How else can I help my symptoms?


  • Hot Flashes. Some women report that eating or drinking hot or spicy foods, alcohol, or caffeine, feeling stressed, or being in a hot place can bring on hot flashes. Try to avoid any triggers that bring on your hot flashes.  Dress in layers, and keep a fan in your home or workplace. Regular exercise might also ease hot flashes, but sometimes exercise can cause a hot flash. If hot flashes continue and HT is not an option, ask your doctor about taking an antidepressant or epilepsy medicine. There is proof that these can relieve hot flashes for some women.

  • Vaginal Dryness. A water-based, over-the-counter vaginal lubricant (like KY® Jelly) can be helpful if sex is painful. A vaginal moisturizer (also over-the-counter) can provide lubrication and help keep needed moisture in vaginal tissues. Really bad vaginal dryness may need HT. If vaginal dryness is the only reason for considering HT, an estrogen product for the vagina is the best choice. Vaginal estrogen products (creams, tablet, ring) treat only the vagina.

  • Problems Sleeping. One of the best ways to get a good night's sleep is to get at least 30 minutes of physical activity on most days of the week. But, don’t exercise close to bedtime. Also avoid large meals, smoking, and working right before bedtime. Caffeine and alcohol should be avoided after noon. Drinking something warm before bedtime, such as herbal tea (no caffeine) or warm milk, might help you to feel sleepy. Keep your bedroom dark, quiet, and cool, and use your bedroom only for sleeping and sex. Avoid napping during the day, and try to go to bed and get up at the same times every day. If you wake during the night and can't get back to sleep, get up and read until you’re sleepy. Don't just lie there. If hot flashes are the cause of sleep problems, treating the hot flashes will usually improve sleep.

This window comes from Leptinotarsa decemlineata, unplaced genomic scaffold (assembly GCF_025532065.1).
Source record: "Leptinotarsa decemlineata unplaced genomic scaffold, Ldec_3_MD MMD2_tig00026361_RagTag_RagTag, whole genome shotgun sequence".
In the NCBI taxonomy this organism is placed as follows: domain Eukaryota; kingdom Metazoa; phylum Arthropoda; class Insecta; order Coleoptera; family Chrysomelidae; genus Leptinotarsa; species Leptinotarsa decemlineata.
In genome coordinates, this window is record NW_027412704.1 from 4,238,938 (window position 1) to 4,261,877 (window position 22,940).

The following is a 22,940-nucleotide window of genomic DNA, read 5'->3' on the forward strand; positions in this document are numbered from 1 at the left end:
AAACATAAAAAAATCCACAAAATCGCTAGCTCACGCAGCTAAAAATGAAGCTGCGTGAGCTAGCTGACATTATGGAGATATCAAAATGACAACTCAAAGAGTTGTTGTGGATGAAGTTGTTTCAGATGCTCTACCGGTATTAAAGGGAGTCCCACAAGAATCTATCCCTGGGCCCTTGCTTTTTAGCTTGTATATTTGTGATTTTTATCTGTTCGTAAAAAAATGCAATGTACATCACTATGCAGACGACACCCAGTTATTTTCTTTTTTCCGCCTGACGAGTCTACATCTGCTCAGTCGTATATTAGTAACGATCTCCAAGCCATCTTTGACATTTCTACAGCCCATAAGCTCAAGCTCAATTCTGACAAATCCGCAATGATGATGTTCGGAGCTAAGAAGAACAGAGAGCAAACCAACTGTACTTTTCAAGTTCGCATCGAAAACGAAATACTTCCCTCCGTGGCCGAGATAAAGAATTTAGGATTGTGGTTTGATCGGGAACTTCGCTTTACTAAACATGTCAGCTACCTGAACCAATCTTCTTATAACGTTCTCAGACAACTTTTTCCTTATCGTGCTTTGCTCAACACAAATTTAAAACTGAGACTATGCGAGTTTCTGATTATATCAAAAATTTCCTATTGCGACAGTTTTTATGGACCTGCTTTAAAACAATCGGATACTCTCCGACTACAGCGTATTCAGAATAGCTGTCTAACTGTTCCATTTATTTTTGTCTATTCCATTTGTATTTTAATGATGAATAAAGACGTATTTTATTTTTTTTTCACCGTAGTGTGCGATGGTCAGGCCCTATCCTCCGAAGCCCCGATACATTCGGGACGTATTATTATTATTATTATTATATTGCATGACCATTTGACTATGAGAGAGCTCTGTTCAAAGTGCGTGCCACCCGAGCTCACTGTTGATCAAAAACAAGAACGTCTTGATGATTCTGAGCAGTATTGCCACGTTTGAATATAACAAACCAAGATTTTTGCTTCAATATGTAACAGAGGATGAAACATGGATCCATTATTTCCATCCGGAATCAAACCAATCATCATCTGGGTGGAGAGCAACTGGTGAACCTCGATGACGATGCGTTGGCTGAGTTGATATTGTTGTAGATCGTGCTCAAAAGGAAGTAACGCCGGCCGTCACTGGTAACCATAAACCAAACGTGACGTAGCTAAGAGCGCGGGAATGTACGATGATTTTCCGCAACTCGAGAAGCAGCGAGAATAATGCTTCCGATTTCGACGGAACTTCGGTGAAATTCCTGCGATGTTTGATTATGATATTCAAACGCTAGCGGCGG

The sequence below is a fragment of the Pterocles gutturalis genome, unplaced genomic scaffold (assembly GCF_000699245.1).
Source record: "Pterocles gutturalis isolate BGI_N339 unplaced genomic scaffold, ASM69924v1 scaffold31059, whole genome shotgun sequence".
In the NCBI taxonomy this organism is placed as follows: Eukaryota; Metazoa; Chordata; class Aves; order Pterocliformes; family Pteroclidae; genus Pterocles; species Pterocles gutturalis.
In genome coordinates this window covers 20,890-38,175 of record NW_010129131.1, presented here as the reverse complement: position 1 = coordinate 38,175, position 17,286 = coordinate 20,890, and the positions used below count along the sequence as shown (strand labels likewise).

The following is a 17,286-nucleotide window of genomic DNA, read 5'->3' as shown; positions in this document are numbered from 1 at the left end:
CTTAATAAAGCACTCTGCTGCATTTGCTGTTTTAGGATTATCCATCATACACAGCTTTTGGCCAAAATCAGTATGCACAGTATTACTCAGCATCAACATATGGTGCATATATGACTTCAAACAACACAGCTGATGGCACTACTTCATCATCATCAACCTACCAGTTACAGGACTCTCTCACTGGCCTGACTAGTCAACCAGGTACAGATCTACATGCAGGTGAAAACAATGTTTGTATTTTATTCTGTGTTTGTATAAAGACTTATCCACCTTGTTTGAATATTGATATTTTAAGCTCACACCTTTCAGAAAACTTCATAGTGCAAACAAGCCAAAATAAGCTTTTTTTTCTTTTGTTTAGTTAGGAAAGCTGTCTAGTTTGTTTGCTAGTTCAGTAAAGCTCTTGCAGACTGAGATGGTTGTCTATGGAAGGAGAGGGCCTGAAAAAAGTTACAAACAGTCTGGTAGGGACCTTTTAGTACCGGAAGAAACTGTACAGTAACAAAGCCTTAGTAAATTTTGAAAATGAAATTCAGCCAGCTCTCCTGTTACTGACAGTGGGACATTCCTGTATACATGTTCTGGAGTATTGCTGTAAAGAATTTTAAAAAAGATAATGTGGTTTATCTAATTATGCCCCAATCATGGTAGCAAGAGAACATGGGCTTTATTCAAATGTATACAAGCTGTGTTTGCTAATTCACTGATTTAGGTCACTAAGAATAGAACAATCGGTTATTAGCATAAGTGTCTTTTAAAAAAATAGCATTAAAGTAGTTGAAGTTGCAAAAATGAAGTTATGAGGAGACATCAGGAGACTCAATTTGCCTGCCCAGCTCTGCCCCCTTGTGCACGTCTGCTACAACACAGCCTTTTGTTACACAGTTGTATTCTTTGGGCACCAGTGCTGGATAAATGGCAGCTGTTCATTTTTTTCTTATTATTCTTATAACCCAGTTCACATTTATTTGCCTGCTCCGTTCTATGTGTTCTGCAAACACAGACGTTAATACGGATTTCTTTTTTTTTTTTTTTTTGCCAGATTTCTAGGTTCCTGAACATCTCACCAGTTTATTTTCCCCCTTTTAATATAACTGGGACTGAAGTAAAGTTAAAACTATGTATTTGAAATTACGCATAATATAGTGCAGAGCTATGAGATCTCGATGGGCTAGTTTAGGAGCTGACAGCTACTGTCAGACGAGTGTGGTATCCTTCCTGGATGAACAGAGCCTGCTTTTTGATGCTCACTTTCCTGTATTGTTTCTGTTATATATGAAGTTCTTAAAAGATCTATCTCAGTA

• Mood swings. Some women report mood swings or "feeling blue" as they reach menopause.  Women who had mood swings (PMS) before their periods or post-partum depression after giving birth may have more mood swings around menopause. These are women who are sensitive to hormone changes. Often the mood swings will go away with time. If a woman is using HT for hot flashes or another menopause symptom, sometimes her mood swings will get better, too. Also, getting enough sleep and staying physically active will help you to feel your best. Mood swings are not the same as depression.

  • Memory problems. As people age, their memory is not as good as it once was. Some women say they have "fuzzy thinking" as they reach menopause. This may be caused by changing hormones and can improve over time. Getting enough sleep and keeping physically active can help. If memory problems are really bad, talk to your doctor right away. This is not caused by menopause.